But the fact that parents have some rights to resist school policies does not mean that students lack that power for themselves, which seems to be Paxton's logic. To the contrary, the Court famously emphasized in Tinker v. Des Moines that students do not shed their First Amendment rights at the schoolhouse doors. That case makes no mention of parental rights.
To Paxton's defense, the Eleventh Circuit, in Fraizer v. Winn, upheld a statute the required parent consent for a student to opt out of the pledge. The case's logic, however, is substantively problematic and cursory. It ignores the student's right and oddly focuses on whether the statute is overbroad. It asks that question because it reasons the statute is neutral on its face. In other words, it assumes that the law is generally constitutional and the only potential problem it raises is the possibility that it might incidentally burden speech. But, of course, the big question is not the incidental effects of the law, but whether the right to opt out belongs to the student or the parent. In fact, the court basically admits that it is skipping this analysis writing that "We see the statute before us now as largely a parental-rights statute."
Under similar facts, a longer and more well reasoned Third Circuit case, Circle Sch. v. Pappert, did not even bother with the parental rights issue because it found that the other claims in the case were precedent and dispositive. The court wrote:
Pennsylvania's parental notification clause clearly discriminates among students based on the viewpoints they express; it is “only triggered when a student exercises his or her First Amendment right not to speak.” A student's decision to recite the Pledge of Allegiance or the national anthem, and thereby adopt the specific expressive messages symbolized by such an act, does not trigger parental notification. On the other hand, a student's refusal to engage in the required recitation leads to a written notice to his or her parents or guardian, and possibly parental sanctions. As the District Court correctly pointed out, given that the purpose of the bill is to support the recitation of the Pledge of Allegiance or the national anthem in schools, a parental notification clause that is limited only to parents of students who refuse to engage in such recitation may have been purposefully drafted to “chill speech by providing a disincentive to opting out of Act.” The Supreme Court has repeatedly stated that “constitutional violations may arise from the deterrent, or ‘chilling,’ effect of governmental regulations that fall short of a direct prohibition against the exercise of First Amendment rights.”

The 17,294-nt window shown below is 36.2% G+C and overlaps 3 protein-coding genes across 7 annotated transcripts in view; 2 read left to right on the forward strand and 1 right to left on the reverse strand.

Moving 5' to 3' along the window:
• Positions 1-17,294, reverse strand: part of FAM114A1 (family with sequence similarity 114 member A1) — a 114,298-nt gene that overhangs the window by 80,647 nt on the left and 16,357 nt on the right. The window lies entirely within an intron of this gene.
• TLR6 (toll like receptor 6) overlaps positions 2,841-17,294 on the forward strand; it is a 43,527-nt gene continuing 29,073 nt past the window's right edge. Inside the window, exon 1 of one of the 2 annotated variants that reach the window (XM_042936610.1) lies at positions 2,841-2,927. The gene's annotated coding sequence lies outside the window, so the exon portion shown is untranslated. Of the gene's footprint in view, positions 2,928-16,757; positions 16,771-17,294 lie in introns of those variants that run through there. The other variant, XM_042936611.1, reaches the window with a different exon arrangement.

The Commonwealth, on the other hand, does not offer any convincing governmental interest which this parental notification scheme is designed to further. Its claims that “the parental notification system simply serves an administrative function, designed to efficiently inform all parents of an aspect of their children's education,” and that “[p]resumably, less administrative resources would be expended informing the parents of those who declined to participate than informing all parents,” are unpersuasive. The administrative convenience argument appears makeweight. It appears just as likely, if not more likely, that notification to all the school's parents at one time, possibly along with other notices sent at the beginning of the school year, would actually conserve administrative resources. Instead, under the Act, teachers must watch for students who refuse to recite the Pledge of Allegiance, record their names, report them to the school administration and notify their parents individually.